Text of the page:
I’ve been hiking a 3-day stretch of the Haute Route, from Verbier to Louvie hut, to Prafleuri hut, to Arolla. It’s been a great trip, with wonderful hikes, cool, mixed, interesting weather, and what we like to call “entertaining obstacles” along the way. The Haute Route is the most rugged and remote trip we offer, and quite a few of my guides say it’s their favorite. I like it too, but I also have a slightly different perspective. It’s a beautiful hike, of course, and if your goal is to get up high, see big mountains and stay away from larger villages, this is the place to do it. But it’s also a little tricky, and it always feels like there are a number of things that can go wrong, so I hesitate to send too many people on it. In fact, when somebody tells me they want to do the Haute Route, I normally ask “Do you want to hike the Haute Route specifically, or are you just looking for a nice hut-to-hut hike?”, and if they just want to go hut-to-hut hiking, we’ll send them to the Bernese Oberland, the Dolomites, maybe even the TMB first.
What’s so hard about the Haute Route? Well, like the name suggests, you spend a lot of time up high (around 7000 to 10,000 ft), which slows you down and leaves you also more vulnerable to severe weather. This stretch of the route, from Verbier to Arolla, is also very, very rocky, with big boulders that you have to balance on and clamber over and around, which saps the energy from even strong hikers, and that’s before we even get to the ladders at Pas de Chevres! The route, while relatively clear, can be a bit hard to follow, especially if it’s cloudy or snowing. And finally, there’s just no way out of the hikes… you can’t go half-way from Louvie to Prafleuri hut and just decide to quit – there’s nothing in-between, not even cell service – once you start, you need to finish. The options for skipping the hikes completely aren’t that easy or appealing either, which tends to spur you onward when conditions are less than stellar. I like to say with strong hikers and good weather you can do anything, but if you miss on one of those, things get dicey. Miss on both… then you have problems. So, we arrange both guided and self-guided Haute Route trips still, quite a few times each year in fact, but I try to be very careful to make sure it’s appropriate for the people we’re sending out there. That’s the point, right? You want an adventure, but you want to be safe and have fun at the same time.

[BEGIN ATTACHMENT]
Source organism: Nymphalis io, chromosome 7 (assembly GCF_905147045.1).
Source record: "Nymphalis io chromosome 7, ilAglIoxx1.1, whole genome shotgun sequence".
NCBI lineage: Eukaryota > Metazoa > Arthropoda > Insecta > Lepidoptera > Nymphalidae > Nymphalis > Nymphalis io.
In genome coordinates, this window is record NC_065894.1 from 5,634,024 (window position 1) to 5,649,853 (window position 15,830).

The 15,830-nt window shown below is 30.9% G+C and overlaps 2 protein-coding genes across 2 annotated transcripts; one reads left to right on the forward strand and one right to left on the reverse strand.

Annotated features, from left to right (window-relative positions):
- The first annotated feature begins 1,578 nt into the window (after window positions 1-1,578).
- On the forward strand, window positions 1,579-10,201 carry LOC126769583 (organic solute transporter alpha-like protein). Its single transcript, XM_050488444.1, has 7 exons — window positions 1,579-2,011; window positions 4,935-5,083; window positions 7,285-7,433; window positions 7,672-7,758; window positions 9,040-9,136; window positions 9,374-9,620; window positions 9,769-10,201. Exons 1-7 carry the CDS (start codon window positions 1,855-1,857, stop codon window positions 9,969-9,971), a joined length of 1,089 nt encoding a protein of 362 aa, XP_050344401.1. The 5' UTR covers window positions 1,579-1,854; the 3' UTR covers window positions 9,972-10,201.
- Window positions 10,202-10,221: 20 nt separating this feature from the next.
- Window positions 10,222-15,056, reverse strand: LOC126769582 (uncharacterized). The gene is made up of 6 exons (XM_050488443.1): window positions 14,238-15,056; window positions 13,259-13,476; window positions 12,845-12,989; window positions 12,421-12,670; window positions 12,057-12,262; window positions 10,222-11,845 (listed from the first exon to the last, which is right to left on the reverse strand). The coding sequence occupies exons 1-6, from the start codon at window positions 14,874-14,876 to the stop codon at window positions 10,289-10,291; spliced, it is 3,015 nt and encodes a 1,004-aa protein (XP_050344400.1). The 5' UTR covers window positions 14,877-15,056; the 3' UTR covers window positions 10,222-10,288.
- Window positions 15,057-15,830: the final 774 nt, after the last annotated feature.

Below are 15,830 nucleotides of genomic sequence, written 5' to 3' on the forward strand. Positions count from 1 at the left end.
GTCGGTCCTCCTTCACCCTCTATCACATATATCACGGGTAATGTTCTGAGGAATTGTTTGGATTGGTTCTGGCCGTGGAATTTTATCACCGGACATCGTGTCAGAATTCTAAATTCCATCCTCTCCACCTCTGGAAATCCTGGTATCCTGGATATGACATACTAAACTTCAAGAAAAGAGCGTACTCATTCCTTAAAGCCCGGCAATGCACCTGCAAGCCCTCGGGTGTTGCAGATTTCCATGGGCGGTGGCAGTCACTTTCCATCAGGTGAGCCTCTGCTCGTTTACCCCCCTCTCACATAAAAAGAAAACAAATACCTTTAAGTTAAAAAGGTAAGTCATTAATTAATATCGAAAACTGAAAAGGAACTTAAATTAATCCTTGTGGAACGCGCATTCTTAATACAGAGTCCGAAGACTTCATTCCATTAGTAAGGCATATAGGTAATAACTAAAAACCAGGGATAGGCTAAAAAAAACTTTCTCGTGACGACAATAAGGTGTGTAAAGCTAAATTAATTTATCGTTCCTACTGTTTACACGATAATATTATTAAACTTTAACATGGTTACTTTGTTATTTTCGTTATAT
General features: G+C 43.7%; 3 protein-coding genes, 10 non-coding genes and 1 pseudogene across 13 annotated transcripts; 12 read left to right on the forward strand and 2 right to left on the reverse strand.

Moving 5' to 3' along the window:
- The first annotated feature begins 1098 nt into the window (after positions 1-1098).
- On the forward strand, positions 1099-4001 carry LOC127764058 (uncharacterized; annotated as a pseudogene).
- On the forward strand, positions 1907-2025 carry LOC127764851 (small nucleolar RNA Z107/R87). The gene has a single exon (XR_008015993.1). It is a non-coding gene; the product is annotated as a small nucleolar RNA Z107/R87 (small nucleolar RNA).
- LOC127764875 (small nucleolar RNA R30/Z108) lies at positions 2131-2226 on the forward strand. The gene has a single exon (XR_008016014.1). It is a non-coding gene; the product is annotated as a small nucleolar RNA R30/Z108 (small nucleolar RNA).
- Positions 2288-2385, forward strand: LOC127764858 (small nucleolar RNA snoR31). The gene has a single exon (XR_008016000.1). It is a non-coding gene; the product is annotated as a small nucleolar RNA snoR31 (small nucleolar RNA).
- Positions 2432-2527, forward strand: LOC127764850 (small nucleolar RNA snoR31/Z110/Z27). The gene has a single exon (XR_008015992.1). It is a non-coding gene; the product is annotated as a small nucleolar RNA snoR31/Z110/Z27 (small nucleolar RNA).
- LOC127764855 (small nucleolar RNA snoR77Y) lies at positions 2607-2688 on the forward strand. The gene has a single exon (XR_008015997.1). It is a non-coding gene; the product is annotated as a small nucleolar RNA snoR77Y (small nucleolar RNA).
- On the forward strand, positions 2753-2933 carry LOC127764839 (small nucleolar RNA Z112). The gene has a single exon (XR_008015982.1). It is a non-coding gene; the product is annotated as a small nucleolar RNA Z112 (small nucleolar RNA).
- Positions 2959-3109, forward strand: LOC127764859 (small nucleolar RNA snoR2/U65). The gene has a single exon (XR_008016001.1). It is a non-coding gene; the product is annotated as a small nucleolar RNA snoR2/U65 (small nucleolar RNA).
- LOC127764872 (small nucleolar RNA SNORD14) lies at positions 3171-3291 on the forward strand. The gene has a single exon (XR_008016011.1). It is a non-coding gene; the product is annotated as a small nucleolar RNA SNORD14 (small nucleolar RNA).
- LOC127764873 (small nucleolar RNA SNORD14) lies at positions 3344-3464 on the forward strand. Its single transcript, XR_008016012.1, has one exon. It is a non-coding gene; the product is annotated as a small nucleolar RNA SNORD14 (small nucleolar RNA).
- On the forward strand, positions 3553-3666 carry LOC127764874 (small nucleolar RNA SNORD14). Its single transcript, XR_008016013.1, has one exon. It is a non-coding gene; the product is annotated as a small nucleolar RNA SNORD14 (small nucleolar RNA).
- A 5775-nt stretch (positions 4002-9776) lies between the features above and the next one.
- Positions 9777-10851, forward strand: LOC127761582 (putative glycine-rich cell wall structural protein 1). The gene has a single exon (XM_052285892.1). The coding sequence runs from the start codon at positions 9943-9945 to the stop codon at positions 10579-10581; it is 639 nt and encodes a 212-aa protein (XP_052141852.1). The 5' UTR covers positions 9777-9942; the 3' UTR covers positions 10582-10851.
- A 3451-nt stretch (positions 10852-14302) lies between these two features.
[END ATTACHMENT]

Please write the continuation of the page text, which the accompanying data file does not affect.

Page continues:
So I scheduled myself to do some guiding on the Haute Route this week, and this is unusual because I just don’t guide that often anymore. Especially on trips that take me out of cell phone and internet range for days at a time (the horror!). What? When did this happen? Didn’t I start doing this in the first place so I could go hiking in the Alps? Maybe, but maybe not. I definitely like hiking through the Alps. But I think that’s not necessarily the point either.
I’ve always found the Alps (and perhaps travel in general, but for me, the Alps) to be a very powerful and moving experience. Even still. When I came to work in Mürren, in my late 20’s, it was certainly a difficult time for me. I was going through a very painful divorce, had just sold my bakery (a terrible job that I wasn’t going back to), and was certainly leaving Cincinnati, but with nothing really pulling me one direction or another. In fact, I very much did not want to be pulled in any particular direction for awhile, not yet. I had come to the Alps to center myself again. I knew where I was coming – I’d been before – but didn’t know what to expect. And it was enormously moving. Transformative even. I learned to live in the moment for a couple brief years, made friends, did a lot of hiking, and was able to find new perspective. I stayed for 2 years, I fell in love with the Alps, and came home with a fledgling tour company that has somehow turned into a career.